It's debatable whether or not I was more excited to try the Radicchio Salad with Shitake, Taleggio, Balsamic and Olive Oil (below) or the pizzas. You could add some Taleggio to nearly anything and I'd probably eat it, but with the sweet aged balsamic with the bitter radicchio, it made for quite the combination of flavors. The raw shitakes didn't really serve much of a purpose to my palette, but a lovely and interesting salad nonetheless.
Flambé Pizza: Bechamel, Parmesan, Buffalo Mozzarella, Caramelized Onions, Lardons. When this pizza first hit the table, I spotted weary eyes across the table. "It's a little burnt, no?" The worry of many a dining patron at Co. But when you take a bite: the thin yet satisfyingly chewy crust, with the beyond creamy combination of cheeses, and sugary sweet onions, and chewy, meaty lardon chunks, you need and want and crave that char. It's the flavor note that brings the whole thing together. That's not burnt my friends. That's strategy. That's seriously yummy intent.
I'm not sure you can go to Co. without hearing about the Popeye. It's kind of the one inevitable menu item that's garnered some serious watercooler talk. And, I've gotta say, for damn good reason. Spinach can often go unnoticed. An incredibly nutritious yet flavorless green. But not here. This is the most concentrated yet pure spinach flavor I've ever come across. It tastes the way all spinach should taste. You know, spinach-y. And with the pungency of garlic and lots and lots of fresh cracked black pepper, it's no longer any wonder why this pie has been the center of food gossip.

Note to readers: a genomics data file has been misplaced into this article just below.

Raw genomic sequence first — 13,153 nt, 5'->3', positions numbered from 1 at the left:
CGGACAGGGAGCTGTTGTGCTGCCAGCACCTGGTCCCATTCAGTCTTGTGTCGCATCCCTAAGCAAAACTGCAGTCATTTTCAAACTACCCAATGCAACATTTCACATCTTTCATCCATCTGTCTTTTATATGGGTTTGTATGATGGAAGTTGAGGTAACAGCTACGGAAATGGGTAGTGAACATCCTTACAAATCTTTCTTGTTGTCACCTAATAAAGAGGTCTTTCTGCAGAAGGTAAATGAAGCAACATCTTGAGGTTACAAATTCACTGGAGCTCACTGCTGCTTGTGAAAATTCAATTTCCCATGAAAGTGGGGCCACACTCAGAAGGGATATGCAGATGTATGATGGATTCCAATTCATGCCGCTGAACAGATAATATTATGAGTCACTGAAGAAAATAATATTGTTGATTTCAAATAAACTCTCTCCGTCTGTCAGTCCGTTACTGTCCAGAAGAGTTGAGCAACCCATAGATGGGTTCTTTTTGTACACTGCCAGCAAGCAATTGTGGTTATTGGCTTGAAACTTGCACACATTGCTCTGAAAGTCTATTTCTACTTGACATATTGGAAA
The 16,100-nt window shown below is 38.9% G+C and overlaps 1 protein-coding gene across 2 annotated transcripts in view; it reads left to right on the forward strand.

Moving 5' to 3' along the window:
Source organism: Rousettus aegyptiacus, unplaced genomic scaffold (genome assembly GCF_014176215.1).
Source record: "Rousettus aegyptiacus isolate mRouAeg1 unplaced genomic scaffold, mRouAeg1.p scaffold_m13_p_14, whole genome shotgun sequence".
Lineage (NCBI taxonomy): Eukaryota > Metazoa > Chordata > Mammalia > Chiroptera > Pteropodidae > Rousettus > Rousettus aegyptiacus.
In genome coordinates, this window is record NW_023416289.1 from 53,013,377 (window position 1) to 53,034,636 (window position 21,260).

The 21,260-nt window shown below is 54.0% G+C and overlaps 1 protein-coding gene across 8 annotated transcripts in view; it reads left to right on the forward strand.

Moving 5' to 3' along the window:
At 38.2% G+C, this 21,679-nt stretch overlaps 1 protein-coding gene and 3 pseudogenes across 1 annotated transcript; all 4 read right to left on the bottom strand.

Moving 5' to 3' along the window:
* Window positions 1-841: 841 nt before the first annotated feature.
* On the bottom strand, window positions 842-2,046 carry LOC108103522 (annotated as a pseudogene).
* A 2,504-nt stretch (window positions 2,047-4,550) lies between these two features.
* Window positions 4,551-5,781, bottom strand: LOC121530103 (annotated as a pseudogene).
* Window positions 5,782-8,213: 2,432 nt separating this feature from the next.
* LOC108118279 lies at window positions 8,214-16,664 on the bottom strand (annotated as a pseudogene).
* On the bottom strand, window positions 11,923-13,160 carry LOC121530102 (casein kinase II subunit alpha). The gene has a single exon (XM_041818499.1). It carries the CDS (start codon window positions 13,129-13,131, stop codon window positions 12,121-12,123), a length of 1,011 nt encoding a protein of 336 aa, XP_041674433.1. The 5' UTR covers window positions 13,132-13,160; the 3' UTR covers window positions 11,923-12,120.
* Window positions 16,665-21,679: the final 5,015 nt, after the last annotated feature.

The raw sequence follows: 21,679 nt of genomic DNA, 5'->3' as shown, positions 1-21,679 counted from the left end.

So much to my content, Co. most certainly lived up to its expectations. Pizza, some salad, and a glass of wine will never not be a meal that I can't cozy up to. It's elevated and quite serious comfort food that keeps this place busy at all times. And I swear, it's because of that char. Not burnt.
230 Ninth Ave. (at 24th St.)
FINAL GRADE: 93